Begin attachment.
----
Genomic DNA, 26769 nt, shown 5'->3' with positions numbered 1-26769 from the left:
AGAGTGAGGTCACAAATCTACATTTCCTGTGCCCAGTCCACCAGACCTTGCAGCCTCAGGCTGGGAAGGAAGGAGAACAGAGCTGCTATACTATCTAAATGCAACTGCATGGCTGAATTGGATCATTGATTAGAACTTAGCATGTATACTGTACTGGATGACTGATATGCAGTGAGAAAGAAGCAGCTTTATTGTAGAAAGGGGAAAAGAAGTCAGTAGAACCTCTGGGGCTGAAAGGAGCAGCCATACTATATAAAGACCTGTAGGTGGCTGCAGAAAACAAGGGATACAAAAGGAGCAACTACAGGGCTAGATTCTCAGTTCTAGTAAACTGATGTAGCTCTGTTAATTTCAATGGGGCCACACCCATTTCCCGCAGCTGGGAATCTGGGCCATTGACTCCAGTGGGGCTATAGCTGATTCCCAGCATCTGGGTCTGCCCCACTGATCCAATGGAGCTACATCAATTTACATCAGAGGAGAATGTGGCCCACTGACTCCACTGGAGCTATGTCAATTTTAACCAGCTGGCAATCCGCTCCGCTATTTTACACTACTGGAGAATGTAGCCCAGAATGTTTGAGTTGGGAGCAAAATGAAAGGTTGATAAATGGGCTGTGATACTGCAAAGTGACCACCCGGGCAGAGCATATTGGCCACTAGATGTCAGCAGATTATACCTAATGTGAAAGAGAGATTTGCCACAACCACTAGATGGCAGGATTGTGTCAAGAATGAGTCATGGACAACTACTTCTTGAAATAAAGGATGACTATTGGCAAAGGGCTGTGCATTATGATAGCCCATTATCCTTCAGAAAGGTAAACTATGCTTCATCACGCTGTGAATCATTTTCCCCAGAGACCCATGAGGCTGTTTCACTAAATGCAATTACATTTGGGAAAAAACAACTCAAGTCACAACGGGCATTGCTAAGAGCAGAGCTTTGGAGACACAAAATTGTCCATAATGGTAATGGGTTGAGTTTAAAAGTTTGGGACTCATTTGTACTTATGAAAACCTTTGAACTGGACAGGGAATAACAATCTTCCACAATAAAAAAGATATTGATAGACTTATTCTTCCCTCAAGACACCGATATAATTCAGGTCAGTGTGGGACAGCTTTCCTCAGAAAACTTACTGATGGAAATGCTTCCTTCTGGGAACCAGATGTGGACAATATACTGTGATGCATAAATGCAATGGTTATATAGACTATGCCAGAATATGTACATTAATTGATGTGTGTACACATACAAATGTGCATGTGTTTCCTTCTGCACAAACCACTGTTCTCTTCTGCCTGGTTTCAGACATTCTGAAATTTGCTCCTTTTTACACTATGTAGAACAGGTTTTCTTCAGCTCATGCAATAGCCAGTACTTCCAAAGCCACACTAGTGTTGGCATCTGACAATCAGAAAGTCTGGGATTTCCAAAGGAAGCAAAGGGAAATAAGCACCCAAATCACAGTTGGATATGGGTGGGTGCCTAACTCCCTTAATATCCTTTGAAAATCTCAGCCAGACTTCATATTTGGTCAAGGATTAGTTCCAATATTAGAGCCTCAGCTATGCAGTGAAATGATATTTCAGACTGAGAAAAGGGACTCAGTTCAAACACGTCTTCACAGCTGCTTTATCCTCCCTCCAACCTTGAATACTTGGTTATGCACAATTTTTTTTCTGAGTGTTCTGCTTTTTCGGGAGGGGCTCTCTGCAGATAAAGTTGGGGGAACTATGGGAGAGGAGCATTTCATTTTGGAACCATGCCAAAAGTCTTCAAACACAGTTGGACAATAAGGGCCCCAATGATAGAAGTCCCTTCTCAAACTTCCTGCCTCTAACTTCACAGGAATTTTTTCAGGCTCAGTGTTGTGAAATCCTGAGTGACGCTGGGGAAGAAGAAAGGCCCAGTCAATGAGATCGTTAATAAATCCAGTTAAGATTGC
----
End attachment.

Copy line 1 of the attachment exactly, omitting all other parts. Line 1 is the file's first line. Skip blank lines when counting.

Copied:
Genomic DNA, 26769 nt, shown 5'->3' with positions numbered 1-26769 from the left: